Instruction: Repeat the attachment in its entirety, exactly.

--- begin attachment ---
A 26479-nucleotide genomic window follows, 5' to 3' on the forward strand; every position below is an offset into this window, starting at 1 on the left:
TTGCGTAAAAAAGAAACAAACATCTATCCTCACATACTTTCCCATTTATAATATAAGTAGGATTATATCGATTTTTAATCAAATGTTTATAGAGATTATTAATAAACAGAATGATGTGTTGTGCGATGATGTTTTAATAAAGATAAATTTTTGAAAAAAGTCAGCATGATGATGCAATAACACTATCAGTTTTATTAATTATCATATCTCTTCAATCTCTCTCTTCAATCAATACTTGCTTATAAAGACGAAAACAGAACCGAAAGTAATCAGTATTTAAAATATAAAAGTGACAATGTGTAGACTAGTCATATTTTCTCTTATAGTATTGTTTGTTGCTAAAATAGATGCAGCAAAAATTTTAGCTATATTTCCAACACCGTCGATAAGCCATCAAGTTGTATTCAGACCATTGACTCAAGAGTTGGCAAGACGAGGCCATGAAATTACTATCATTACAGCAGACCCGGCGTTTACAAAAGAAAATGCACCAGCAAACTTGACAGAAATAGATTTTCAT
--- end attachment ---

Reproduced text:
A 26479-nucleotide genomic window follows, 5' to 3' on the forward strand; every position below is an offset into this window, starting at 1 on the left:
TTGCGTAAAAAAGAAACAAACATCTATCCTCACATACTTTCCCATTTATAATATAAGTAGGATTATATCGATTTTTAATCAAATGTTTATAGAGATTATTAATAAACAGAATGATGTGTTGTGCGATGATGTTTTAATAAAGATAAATTTTTGAAAAAAGTCAGCATGATGATGCAATAACACTATCAGTTTTATTAATTATCATATCTCTTCAATCTCTCTCTTCAATCAATACTTGCTTATAAAGACGAAAACAGAACCGAAAGTAATCAGTATTTAAAATATAAAAGTGACAATGTGTAGACTAGTCATATTTTCTCTTATAGTATTGTTTGTTGCTAAAATAGATGCAGCAAAAATTTTAGCTATATTTCCAACACCGTCGATAAGCCATCAAGTTGTATTCAGACCATTGACTCAAGAGTTGGCAAGACGAGGCCATGAAATTACTATCATTACAGCAGACCCGGCGTTTACAAAAGAAAATGCACCAGCAAACTTGACAGAAATAGATTTTCAT